See WETA’s www.Adlit.org for a themed page on WWII for podcasts and video interviews with L.M. Elliott and a host of resources, glossaries, and activities to bring the history alive.
March 1945: World War II may be ending, but for 19-year-old bomber pilot, Henry Forester, the conflict still rages. Shot down over France, Henry endured a dangerous trek to freedom, relying on civilians and Resistance fighters to stay alive. But back home in Virginia, Henry is still reliving air battles with Hitler’s Luftwaffe and his torture by the Gestapo. Mostly, Henry can’t stop worrying about the safety of those who helped him escape—especially one young French boy, Pierre, who, because of Henry, may have lost everything.
When Henry returns to France to find Pierre, he is stunned by the brutal aftermath of combat: starvation, cities shattered by Allied bombing, and the shocking return of concentration camp survivors. Amidst the rubble of war, Henry must begin a daring search for a lost boy—plus a fight to regain his own internal peace and the trust of the girl he loves.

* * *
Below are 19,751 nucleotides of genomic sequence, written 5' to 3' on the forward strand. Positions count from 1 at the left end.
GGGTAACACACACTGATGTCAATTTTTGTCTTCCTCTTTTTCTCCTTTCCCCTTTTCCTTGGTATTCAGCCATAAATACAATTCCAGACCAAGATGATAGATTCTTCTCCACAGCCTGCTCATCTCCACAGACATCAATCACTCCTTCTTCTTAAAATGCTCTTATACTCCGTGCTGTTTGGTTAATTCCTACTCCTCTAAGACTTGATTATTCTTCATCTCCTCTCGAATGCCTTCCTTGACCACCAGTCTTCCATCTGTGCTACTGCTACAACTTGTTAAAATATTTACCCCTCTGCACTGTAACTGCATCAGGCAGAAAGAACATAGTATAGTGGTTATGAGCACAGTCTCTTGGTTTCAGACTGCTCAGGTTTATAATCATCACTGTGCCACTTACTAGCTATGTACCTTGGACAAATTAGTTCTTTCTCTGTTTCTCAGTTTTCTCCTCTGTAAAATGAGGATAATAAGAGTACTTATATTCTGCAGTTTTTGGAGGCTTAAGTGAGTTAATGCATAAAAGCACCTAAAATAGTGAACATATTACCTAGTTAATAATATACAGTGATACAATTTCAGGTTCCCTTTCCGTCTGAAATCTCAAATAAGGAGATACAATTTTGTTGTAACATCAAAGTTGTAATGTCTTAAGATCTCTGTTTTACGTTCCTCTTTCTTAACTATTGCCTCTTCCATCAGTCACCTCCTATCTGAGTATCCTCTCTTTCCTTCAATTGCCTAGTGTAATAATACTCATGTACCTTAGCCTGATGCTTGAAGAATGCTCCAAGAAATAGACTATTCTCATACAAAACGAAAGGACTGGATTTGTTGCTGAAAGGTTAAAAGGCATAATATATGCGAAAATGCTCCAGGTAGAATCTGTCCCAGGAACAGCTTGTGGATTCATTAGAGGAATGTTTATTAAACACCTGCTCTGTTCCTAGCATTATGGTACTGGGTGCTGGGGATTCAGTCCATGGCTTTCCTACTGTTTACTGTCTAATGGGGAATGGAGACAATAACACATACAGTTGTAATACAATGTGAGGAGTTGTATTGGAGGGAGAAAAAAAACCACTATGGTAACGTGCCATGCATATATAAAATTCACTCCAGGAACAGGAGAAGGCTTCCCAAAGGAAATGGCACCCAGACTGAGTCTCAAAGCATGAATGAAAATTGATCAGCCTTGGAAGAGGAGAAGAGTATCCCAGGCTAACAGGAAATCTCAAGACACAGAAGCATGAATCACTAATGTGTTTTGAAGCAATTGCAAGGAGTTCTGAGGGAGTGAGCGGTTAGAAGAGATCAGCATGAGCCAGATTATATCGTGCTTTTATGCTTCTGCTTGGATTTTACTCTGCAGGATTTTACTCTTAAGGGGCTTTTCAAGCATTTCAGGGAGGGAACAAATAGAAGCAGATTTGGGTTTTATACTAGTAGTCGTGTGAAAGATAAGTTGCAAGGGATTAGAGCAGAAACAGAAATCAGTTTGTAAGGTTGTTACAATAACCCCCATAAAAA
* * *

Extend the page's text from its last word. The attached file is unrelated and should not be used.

"L.M. Elliott adds another nuanced historical novel to her much-praised canon. This sequel to Under A War-Torn Sky finds bomber pilot Henry Forester home in Virginia but suffering from post-traumatic stress disorder. As World War II nears an end, Henry suffers from flashbacks to his capture and escape from the Gestapo in occupied France. And he can't forget the young French boy, Pierre, who had protected Henry only to lose his own family. The young pilot returns to France to find the orphan amidst the chaos of the crumbling Nazi regime. With our own country currently at war, this compelling book proves especially timely. Elliott vividly captures the turmoil, fear and hope of the times and the sense of trying to pick up the pieces and rebuild. 'War ends,' she writes in the afterword, 'and the battle for peace begins.'"